12. Epitaph of Ishikawa no Toshitari                           Osaka, Tanaka Iku

Tempyo-hoji 6 (762)                       Length: 29.6 cm

 This example is of gilded cast bronze, the front side of which bears an incised inscription in six lines, written in beautiful T’ang style characters between ruled vertical lines. The front side is bordered with an incised arabesque pattern within which spawns design is inlaid. The epitaph was discovered, along with the wooden coffin which held the cremated remains, in the Edo Period in a hillock in present-day Magami-cho, Takatsuki-shi, Osaka-fu. Ishikawa no Toshitari was born in the direct line of the Soga clan and was a typical aristocrat official.


13. Epitaph of Uji no Sukune                         Tokyo National Museum

?-un 2 (768, or 705)                       Present length: 9.3 cm

 This epitaph is badly damaged, but it is of thin forged bronze with incised vertical lines and characters. It was unearthed in 1917 from a hillside in present-day Oe Tsukahara-cho, Ukyo-ku, Kyoto. With it were fonud a bronze funerary urn and the sarcophagus in which it was interred. Uji no Sukune was District Official (Gunji) of the ancient Uji-gun, and he was a kinsman of that clan.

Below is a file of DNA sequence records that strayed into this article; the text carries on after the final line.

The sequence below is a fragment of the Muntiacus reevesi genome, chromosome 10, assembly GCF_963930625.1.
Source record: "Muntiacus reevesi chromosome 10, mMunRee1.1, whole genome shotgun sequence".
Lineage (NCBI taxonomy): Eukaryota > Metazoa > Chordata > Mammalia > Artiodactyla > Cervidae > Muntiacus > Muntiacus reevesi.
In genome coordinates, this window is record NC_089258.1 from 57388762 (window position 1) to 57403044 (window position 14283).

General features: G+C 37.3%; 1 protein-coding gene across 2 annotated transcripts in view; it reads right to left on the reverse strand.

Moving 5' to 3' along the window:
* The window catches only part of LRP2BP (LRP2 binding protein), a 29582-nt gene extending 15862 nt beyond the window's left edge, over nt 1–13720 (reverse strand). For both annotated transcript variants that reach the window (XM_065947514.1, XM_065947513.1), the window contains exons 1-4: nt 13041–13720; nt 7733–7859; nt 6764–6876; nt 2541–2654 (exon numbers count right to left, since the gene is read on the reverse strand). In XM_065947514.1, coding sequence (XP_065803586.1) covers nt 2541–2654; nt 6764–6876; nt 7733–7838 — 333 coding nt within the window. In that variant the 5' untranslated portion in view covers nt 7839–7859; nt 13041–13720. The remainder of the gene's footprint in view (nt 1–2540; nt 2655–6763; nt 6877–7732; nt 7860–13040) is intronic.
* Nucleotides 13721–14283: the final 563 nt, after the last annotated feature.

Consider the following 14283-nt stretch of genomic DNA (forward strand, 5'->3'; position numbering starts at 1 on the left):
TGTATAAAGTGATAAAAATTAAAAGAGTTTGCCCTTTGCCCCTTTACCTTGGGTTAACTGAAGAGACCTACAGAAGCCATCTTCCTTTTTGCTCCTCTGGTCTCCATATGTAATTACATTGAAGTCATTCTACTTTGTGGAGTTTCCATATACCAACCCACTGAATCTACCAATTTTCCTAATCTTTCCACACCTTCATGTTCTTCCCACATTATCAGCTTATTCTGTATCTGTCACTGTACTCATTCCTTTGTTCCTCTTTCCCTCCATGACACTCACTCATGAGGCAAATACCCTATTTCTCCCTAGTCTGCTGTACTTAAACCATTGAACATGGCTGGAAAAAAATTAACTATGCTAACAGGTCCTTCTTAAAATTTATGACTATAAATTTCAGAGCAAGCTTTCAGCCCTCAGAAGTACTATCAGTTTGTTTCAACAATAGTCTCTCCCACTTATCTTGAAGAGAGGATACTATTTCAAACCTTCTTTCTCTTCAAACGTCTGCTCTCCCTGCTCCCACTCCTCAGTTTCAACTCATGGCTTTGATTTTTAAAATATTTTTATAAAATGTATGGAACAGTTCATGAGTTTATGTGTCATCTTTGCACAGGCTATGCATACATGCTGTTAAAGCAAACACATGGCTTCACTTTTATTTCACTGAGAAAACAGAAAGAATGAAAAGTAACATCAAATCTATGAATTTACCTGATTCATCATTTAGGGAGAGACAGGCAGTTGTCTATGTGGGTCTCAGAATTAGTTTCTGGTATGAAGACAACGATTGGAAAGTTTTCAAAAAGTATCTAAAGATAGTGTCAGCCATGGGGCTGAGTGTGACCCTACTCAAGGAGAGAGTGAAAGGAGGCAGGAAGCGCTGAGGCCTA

14. Epitaph of Takaya no Hirahito                 Osaka, Eifuku-ji

Hoki 7 (776)                      Length of base: 26.2 cm

 This, the only extant stone epitaph, is said to have been excavated in the Edo Period in present-day Taishi-cho, Osaka-fu. The fact that it is of stone and that the base and cover fit together to make a set show that this example derives from the common post-Northern Wei style. Takaya no Muraji was a clan which was based in Furuchi-gun, Kawachi no Kuni.


15. Epitaph of Ki no Yoshitsugu                    Osaka, Myoken-ji

Enryaku 3 (784)                Length of base : 25.3 cm

 This epitaph was excavated in the Edo Period from the mountain behind Myoken-ji in Kasuga, Taishi-cho, Osaka-fu. Two clay tablets are employed, one for the cover, the other for the incised inscription, in the same manner as that of 14. Yoshitsugu’s father, Hirozumi, was active as a general in the conquest of the Emishi in the 770’s.



昭和五十二年九月十四日 印刷発行